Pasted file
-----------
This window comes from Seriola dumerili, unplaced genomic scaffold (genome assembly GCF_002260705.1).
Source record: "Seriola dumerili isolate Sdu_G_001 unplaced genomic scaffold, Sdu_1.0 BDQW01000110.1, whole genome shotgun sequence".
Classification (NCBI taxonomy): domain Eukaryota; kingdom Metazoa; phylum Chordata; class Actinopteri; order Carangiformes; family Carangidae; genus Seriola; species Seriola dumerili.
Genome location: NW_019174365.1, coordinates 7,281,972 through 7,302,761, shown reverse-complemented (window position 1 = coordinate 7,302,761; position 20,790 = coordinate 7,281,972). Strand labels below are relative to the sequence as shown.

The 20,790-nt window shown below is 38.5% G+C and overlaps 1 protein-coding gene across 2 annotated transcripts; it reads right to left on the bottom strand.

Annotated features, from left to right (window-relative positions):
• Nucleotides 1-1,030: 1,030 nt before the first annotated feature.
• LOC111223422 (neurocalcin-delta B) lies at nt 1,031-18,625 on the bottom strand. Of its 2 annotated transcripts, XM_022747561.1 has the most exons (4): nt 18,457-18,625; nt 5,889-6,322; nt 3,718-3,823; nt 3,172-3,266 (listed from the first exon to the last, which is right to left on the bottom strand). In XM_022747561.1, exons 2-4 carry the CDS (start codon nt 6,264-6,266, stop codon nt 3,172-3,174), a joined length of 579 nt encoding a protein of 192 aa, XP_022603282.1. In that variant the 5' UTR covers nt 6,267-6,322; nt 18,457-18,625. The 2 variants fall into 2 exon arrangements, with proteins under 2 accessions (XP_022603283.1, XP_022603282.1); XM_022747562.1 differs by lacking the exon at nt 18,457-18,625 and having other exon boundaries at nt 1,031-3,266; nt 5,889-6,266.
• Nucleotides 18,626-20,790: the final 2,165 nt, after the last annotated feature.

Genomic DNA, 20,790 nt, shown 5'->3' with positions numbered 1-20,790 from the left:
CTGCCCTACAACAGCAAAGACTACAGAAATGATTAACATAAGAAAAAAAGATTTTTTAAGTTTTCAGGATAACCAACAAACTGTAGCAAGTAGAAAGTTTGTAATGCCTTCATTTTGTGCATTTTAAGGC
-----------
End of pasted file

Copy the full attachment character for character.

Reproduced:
This window comes from Seriola dumerili, unplaced genomic scaffold (genome assembly GCF_002260705.1).
Source record: "Seriola dumerili isolate Sdu_G_001 unplaced genomic scaffold, Sdu_1.0 BDQW01000110.1, whole genome shotgun sequence".
Classification (NCBI taxonomy): domain Eukaryota; kingdom Metazoa; phylum Chordata; class Actinopteri; order Carangiformes; family Carangidae; genus Seriola; species Seriola dumerili.
Genome location: NW_019174365.1, coordinates 7,281,972 through 7,302,761, shown reverse-complemented (window position 1 = coordinate 7,302,761; position 20,790 = coordinate 7,281,972). Strand labels below are relative to the sequence as shown.

The 20,790-nt window shown below is 38.5% G+C and overlaps 1 protein-coding gene across 2 annotated transcripts; it reads right to left on the bottom strand.

Annotated features, from left to right (window-relative positions):
• Nucleotides 1-1,030: 1,030 nt before the first annotated feature.
• LOC111223422 (neurocalcin-delta B) lies at nt 1,031-18,625 on the bottom strand. Of its 2 annotated transcripts, XM_022747561.1 has the most exons (4): nt 18,457-18,625; nt 5,889-6,322; nt 3,718-3,823; nt 3,172-3,266 (listed from the first exon to the last, which is right to left on the bottom strand). In XM_022747561.1, exons 2-4 carry the CDS (start codon nt 6,264-6,266, stop codon nt 3,172-3,174), a joined length of 579 nt encoding a protein of 192 aa, XP_022603282.1. In that variant the 5' UTR covers nt 6,267-6,322; nt 18,457-18,625. The 2 variants fall into 2 exon arrangements, with proteins under 2 accessions (XP_022603283.1, XP_022603282.1); XM_022747562.1 differs by lacking the exon at nt 18,457-18,625 and having other exon boundaries at nt 1,031-3,266; nt 5,889-6,266.
• Nucleotides 18,626-20,790: the final 2,165 nt, after the last annotated feature.

Genomic DNA, 20,790 nt, shown 5'->3' with positions numbered 1-20,790 from the left:
CTGCCCTACAACAGCAAAGACTACAGAAATGATTAACATAAGAAAAAAAGATTTTTTAAGTTTTCAGGATAACCAACAAACTGTAGCAAGTAGAAAGTTTGTAATGCCTTCATTTTGTGCATTTTAAGGC